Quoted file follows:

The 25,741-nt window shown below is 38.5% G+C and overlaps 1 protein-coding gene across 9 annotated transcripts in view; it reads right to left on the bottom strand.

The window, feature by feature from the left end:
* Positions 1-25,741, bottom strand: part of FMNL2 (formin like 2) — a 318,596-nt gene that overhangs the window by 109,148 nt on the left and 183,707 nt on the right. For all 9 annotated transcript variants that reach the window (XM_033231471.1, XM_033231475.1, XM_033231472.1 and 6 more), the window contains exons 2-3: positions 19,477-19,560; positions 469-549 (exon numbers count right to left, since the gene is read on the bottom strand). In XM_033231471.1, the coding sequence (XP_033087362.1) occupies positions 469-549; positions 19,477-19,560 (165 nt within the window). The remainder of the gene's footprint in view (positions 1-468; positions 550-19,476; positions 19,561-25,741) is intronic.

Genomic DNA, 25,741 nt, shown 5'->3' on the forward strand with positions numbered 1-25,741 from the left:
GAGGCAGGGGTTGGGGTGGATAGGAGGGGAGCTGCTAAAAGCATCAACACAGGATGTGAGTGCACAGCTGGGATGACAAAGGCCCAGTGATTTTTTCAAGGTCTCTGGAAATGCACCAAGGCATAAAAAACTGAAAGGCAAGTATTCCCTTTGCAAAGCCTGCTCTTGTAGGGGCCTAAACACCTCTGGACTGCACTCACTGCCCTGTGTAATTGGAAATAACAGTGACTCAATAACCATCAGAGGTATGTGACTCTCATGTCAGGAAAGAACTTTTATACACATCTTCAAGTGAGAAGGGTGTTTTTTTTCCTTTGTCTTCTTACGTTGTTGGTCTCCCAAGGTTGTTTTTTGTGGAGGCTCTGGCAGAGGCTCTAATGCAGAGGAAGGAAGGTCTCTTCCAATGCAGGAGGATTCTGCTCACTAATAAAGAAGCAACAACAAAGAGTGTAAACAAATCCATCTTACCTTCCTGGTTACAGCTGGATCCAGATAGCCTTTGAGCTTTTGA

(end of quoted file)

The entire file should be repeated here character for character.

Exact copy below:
The 25,741-nt window shown below is 38.5% G+C and overlaps 1 protein-coding gene across 9 annotated transcripts in view; it reads right to left on the bottom strand.

The window, feature by feature from the left end:
* Positions 1-25,741, bottom strand: part of FMNL2 (formin like 2) — a 318,596-nt gene that overhangs the window by 109,148 nt on the left and 183,707 nt on the right. For all 9 annotated transcript variants that reach the window (XM_033231471.1, XM_033231475.1, XM_033231472.1 and 6 more), the window contains exons 2-3: positions 19,477-19,560; positions 469-549 (exon numbers count right to left, since the gene is read on the bottom strand). In XM_033231471.1, the coding sequence (XP_033087362.1) occupies positions 469-549; positions 19,477-19,560 (165 nt within the window). The remainder of the gene's footprint in view (positions 1-468; positions 550-19,476; positions 19,561-25,741) is intronic.

Genomic DNA, 25,741 nt, shown 5'->3' on the forward strand with positions numbered 1-25,741 from the left:
GAGGCAGGGGTTGGGGTGGATAGGAGGGGAGCTGCTAAAAGCATCAACACAGGATGTGAGTGCACAGCTGGGATGACAAAGGCCCAGTGATTTTTTCAAGGTCTCTGGAAATGCACCAAGGCATAAAAAACTGAAAGGCAAGTATTCCCTTTGCAAAGCCTGCTCTTGTAGGGGCCTAAACACCTCTGGACTGCACTCACTGCCCTGTGTAATTGGAAATAACAGTGACTCAATAACCATCAGAGGTATGTGACTCTCATGTCAGGAAAGAACTTTTATACACATCTTCAAGTGAGAAGGGTGTTTTTTTTCCTTTGTCTTCTTACGTTGTTGGTCTCCCAAGGTTGTTTTTTGTGGAGGCTCTGGCAGAGGCTCTAATGCAGAGGAAGGAAGGTCTCTTCCAATGCAGGAGGATTCTGCTCACTAATAAAGAAGCAACAACAAAGAGTGTAAACAAATCCATCTTACCTTCCTGGTTACAGCTGGATCCAGATAGCCTTTGAGCTTTTGA